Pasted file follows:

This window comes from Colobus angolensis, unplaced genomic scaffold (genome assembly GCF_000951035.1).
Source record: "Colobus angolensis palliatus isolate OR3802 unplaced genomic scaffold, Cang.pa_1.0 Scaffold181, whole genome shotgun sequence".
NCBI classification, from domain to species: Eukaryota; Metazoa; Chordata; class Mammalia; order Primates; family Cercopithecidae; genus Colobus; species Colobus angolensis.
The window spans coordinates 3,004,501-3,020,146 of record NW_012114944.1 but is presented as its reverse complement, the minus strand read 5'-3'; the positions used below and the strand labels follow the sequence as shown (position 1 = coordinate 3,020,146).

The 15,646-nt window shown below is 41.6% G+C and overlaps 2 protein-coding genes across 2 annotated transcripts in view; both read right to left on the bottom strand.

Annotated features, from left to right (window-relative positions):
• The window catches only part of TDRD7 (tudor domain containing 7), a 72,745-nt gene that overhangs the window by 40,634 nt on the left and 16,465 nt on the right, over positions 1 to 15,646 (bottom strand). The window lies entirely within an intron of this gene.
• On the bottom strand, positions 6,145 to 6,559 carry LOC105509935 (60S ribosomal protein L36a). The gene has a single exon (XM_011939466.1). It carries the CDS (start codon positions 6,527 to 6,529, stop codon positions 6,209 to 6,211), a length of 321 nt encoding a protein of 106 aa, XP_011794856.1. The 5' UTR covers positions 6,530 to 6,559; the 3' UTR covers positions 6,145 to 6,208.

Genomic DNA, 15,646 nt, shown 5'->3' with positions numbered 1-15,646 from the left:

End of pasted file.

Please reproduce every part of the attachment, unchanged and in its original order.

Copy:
This window comes from Colobus angolensis, unplaced genomic scaffold (genome assembly GCF_000951035.1).
Source record: "Colobus angolensis palliatus isolate OR3802 unplaced genomic scaffold, Cang.pa_1.0 Scaffold181, whole genome shotgun sequence".
NCBI classification, from domain to species: Eukaryota; Metazoa; Chordata; class Mammalia; order Primates; family Cercopithecidae; genus Colobus; species Colobus angolensis.
The window spans coordinates 3,004,501-3,020,146 of record NW_012114944.1 but is presented as its reverse complement, the minus strand read 5'-3'; the positions used below and the strand labels follow the sequence as shown (position 1 = coordinate 3,020,146).

The 15,646-nt window shown below is 41.6% G+C and overlaps 2 protein-coding genes across 2 annotated transcripts in view; both read right to left on the bottom strand.

Annotated features, from left to right (window-relative positions):
• The window catches only part of TDRD7 (tudor domain containing 7), a 72,745-nt gene that overhangs the window by 40,634 nt on the left and 16,465 nt on the right, over positions 1 to 15,646 (bottom strand). The window lies entirely within an intron of this gene.
• On the bottom strand, positions 6,145 to 6,559 carry LOC105509935 (60S ribosomal protein L36a). The gene has a single exon (XM_011939466.1). It carries the CDS (start codon positions 6,527 to 6,529, stop codon positions 6,209 to 6,211), a length of 321 nt encoding a protein of 106 aa, XP_011794856.1. The 5' UTR covers positions 6,530 to 6,559; the 3' UTR covers positions 6,145 to 6,208.

Genomic DNA, 15,646 nt, shown 5'->3' with positions numbered 1-15,646 from the left: